New Delhi: The Sukanya Samriddhi Yojana (SSY) could offer a better alternative if you are planning to invest in the PPF and fixed deposits for your little daughter's education or marriage. The scheme, which was launched in January as part of the Prime Minister's Beti Bachao Beti Padhao initiative, was already eligible for deduction under Section 80C. The Budget has now made the income from the scheme tax free.
Under the scheme, one can deposit money for their little girl's education or marriage. The scheme is better as compared to the PPF and fixed deposit because it offers a higher interest rate.
While the PPF offers 25 basis points higher than the yield of 10-year government bonds, SSY offers 75 basis points higher than 10-year government bond yield for the previous year. For 2014-15, the interest for PPF is 8.7 per cent while the SSY offers 9.1 per cent interest rate.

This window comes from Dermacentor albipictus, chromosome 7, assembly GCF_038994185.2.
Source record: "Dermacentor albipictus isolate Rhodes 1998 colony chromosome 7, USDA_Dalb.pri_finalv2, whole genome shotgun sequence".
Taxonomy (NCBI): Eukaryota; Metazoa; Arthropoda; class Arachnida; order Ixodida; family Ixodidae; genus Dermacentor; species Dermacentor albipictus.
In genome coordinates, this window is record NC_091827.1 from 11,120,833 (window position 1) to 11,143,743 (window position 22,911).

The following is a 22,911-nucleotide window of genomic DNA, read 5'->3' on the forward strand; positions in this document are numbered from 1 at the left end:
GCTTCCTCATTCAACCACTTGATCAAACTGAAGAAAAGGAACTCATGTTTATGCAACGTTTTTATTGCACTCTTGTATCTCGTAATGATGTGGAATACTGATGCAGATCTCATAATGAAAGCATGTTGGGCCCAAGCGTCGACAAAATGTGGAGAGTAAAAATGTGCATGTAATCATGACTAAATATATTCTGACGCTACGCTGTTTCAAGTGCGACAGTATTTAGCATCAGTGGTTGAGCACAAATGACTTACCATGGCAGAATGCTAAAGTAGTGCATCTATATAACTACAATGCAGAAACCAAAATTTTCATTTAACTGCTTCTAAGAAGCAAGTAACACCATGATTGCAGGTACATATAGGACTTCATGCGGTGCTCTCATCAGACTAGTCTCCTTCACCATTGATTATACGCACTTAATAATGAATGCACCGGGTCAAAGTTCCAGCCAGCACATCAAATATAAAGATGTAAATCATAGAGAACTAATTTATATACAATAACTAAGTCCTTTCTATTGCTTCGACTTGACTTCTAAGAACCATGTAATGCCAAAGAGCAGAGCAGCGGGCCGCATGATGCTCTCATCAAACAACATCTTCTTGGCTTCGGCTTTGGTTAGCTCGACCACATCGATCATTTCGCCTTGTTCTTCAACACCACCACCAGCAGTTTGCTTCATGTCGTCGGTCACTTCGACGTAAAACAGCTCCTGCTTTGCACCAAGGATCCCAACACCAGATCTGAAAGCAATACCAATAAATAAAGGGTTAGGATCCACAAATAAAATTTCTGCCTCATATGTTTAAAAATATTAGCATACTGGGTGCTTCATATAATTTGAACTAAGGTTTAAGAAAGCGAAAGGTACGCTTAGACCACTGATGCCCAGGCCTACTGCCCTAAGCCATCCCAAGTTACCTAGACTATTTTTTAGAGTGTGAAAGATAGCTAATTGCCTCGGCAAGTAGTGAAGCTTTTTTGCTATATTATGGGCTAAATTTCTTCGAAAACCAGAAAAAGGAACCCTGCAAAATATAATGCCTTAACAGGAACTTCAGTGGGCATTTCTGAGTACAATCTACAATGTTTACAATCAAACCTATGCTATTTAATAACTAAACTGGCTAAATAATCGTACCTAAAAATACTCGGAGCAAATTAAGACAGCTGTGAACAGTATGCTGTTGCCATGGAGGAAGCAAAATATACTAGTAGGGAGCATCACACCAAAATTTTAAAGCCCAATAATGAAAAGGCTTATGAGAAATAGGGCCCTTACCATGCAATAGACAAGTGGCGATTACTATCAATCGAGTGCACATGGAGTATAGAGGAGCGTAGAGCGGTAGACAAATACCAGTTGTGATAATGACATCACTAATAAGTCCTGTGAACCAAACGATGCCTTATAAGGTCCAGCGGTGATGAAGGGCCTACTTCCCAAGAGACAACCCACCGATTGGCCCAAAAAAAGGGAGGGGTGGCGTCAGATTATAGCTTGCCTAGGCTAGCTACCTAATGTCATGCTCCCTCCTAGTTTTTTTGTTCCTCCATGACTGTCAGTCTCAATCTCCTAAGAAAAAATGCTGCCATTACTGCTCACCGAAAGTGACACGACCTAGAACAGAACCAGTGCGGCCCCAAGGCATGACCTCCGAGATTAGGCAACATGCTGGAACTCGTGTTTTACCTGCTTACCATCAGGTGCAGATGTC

The attractive scheme is not open to everybody and parents can open an SSY account in the name of a girl child not older than 10 years. Only for this year, a one year grace period has been offered and parents can open account for their girls who are born after December 2, 2003. Any parent can open an account for maximum of two daughters with a minimum investment of Rs 1,000 in any post office or designated branches of PSU banks.
Deposits can be made for 14 years after opening the account and the maximum investment allowed for a year is Rs 1.5 lakh. If the account has been opened for two girls, combined investment in two accounts cannot exceed Rs 1.5 lakh a year. The account matures when the girl turns 21, though up to 50 per cent of the corpus can be withdrawn after she is 18 or gets married.
Experts believe it to be a good investment policy for girl's education and marriage. If parents invest Rs 1.5 lakh a year since the girl is 10 years old, the maturity amount would be Rs 28.89 lakh by the time she is 21. If the girl is 5 years old and they save for 14 years, the investment would grow to Rs 42.88 lakh by the time she is 19. So the earlier you start to save, the more money the scheme would yield.
This might appear attractive by today's standards but it will not be enough to pay her college fees in the year 2031. The interest rate too would not be as high as it is right now. This is why experts advise that the SSY should be used in combination with other investments, such as equity funds, for saving for a child's future goals.